A half-century after Dr. Martin Luther King Jr.’s assassination, the very states that clung to racial segregation are now coming together to expand people’s knowledge on the Civil Rights Movement.
A dozen Southern tourism departments unveiled a unified website highlighting 110 pivotal landmarks that led to the attainment of civil and human rights for African-Americans. Dubbed the U.S. Civil Rights Trail, the digital map of historic sites stretches from Topeka, Kan. to Wilmington, Del., including 14 states and Washington D.C.
“With this new development, people are going to be able to find out more truth about what happened to African-Americans, and yet how America is growing past that and beginning to acknowledge that we’re all human beings,” King’s niece, Alveda King said.
The interactive website, which features pictures, 360-degree video, interviews with foot soldiers and explanations of the historic sites, was the brainchild of Alabama's tourism director, Lee Sentell.
Sentell told Fox News that former National Park Service director Jonathan Jarvis challenged him and other historians two years ago to create an inventory of surviving civil rights landmarks. Sentell turned to Georgia State University (GSU), he said, which compiled a list of 60 sites and paved the foundation for the new U.S. Civil Rights Trail.
GSU researcher Dr. Glenn Eskew had already been collecting a list of locations that the federal government, state agencies and local communities themselves identified as "important civil rights sites" for a separate project.
A dozen state tourism directors, who are members of TravelSouth USA, supplemented the remaining locations to reach a total of 110.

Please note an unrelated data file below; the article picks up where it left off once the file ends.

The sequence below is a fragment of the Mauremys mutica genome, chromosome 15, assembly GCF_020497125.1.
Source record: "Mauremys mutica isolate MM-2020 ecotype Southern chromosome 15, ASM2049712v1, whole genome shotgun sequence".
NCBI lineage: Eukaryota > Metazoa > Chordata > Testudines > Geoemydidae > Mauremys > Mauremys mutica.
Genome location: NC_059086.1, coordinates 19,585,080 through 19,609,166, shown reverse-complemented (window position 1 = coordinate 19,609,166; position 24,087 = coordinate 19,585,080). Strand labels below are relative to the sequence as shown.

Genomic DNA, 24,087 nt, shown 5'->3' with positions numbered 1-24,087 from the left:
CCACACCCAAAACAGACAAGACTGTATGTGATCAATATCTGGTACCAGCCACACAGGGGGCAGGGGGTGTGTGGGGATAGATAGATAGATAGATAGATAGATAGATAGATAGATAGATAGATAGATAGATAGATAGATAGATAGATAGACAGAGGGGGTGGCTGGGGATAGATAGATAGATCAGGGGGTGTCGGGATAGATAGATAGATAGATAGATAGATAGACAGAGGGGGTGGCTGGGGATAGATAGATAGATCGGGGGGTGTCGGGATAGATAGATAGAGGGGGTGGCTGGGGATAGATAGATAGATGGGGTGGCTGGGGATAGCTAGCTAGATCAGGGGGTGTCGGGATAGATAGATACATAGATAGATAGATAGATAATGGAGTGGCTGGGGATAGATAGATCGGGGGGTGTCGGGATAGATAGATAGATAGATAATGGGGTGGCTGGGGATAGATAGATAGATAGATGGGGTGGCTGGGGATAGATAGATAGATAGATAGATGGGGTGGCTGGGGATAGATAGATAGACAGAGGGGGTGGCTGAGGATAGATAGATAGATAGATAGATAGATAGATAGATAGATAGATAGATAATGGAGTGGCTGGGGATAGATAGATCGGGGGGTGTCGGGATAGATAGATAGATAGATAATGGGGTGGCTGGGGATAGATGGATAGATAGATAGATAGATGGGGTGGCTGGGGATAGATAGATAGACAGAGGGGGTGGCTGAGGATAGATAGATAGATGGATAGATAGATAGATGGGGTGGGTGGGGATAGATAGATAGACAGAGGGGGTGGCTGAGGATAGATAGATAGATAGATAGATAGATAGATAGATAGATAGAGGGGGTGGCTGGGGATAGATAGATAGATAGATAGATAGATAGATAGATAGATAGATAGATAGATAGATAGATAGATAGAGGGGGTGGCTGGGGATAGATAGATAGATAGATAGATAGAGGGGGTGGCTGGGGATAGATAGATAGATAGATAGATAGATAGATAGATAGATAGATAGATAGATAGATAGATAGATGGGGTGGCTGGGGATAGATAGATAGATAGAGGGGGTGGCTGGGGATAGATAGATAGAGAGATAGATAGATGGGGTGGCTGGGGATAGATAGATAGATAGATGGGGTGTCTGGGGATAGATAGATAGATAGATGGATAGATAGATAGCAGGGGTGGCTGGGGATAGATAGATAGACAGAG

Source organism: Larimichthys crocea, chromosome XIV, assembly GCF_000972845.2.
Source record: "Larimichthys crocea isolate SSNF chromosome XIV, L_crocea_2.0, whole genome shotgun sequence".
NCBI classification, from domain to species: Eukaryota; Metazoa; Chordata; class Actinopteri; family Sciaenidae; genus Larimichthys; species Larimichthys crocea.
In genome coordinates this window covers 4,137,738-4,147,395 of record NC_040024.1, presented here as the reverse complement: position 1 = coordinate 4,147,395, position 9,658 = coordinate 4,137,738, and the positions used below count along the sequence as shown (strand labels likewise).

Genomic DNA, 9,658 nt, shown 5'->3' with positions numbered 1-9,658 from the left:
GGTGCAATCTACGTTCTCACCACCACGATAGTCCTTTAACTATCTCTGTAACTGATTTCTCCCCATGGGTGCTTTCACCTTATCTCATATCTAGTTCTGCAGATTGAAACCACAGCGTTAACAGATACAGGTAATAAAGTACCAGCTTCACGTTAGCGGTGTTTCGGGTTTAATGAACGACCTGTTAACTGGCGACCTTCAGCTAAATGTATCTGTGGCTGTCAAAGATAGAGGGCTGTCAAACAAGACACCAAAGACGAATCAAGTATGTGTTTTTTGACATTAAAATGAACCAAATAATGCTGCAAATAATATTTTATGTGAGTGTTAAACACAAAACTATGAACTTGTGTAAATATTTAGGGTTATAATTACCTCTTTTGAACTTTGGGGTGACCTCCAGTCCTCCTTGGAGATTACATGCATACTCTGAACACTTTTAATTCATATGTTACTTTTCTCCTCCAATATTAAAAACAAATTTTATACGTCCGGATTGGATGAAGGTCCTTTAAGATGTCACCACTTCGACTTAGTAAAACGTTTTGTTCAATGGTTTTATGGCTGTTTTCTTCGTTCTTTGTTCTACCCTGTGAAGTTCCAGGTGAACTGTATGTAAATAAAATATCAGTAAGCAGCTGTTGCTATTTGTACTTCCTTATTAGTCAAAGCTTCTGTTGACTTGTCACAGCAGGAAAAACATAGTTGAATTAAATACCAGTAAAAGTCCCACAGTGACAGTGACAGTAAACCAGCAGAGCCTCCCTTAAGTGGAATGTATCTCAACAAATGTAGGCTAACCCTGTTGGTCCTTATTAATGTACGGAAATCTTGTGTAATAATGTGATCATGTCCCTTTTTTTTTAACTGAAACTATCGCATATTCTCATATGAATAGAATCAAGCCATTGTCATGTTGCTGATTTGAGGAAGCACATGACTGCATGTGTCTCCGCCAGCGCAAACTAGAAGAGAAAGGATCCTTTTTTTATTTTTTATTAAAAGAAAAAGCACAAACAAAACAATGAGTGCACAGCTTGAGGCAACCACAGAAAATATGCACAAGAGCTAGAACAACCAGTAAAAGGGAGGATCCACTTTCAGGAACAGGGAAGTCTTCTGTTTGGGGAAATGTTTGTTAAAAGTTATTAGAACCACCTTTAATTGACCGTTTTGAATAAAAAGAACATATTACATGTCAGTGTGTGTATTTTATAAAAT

“2018 is a very good year for equalizing the plight of humanity."
Eskew says this list will continue to grow, adding that “every community has something because the fight took place in every community to alter America’s oppressive racial system.”
The trail highlights renowned historic sites, like the recently expanded Martin Luther King Jr. National Historic Park and King’s birth home in Atlanta.
The National Museum of African American History and Culture in Washington, D.C., and the home of Medgar Evers, who was a voting rights activist assassinated just after President John Kennedy proposed civil rights legislation, also serve as anchors along the trail.
But the tourism campaign is aimed at expanding people’s scope of the era, thus also recognizing lesser-known sites that shaped the Civil Rights Movement.
Howard High School of Technology made the list for its direct association to Brown v. Board of Education, which ruled racial segregation in public schools unconstitutional. In Kentucky, the birthplace of Whitney M. Young Jr. commemorates the civil rights leader’s tireless work to end employment discrimination.
“This movement didn’t just happen in the cities, it happened all across the region,” director of Georgia tourism Kevin Langston said. “You have to get out and see some of those sites off the main road to experience that.”
By providing this umbrella website, tourism directors hope to spark a domino effect in visitors’ interest, getting tourists to not only cross state lines but oceans to learn more about the volatility in the 1950s and 1960s.
The Southern tourism departments have received “calls all week this week from Europe about the trail,” according to Langston. They are currently working with European tour operators on developing a trip experience based on the U.S. Civil Rights Trail.
Sentell is expecting a conservative increase in visitor attendance at trail sites — estimating 13 million visits in 2018 and $1.62 billion in spending between tickets, travel and souvenirs. He says the heightened interest stems from the introduction of the website and the 50th anniversary of King’s death.
“2018 is a very good year for equalizing the plight of humanity,” Alveda King said. “As we explore the African-American history, what else will be uncovered?”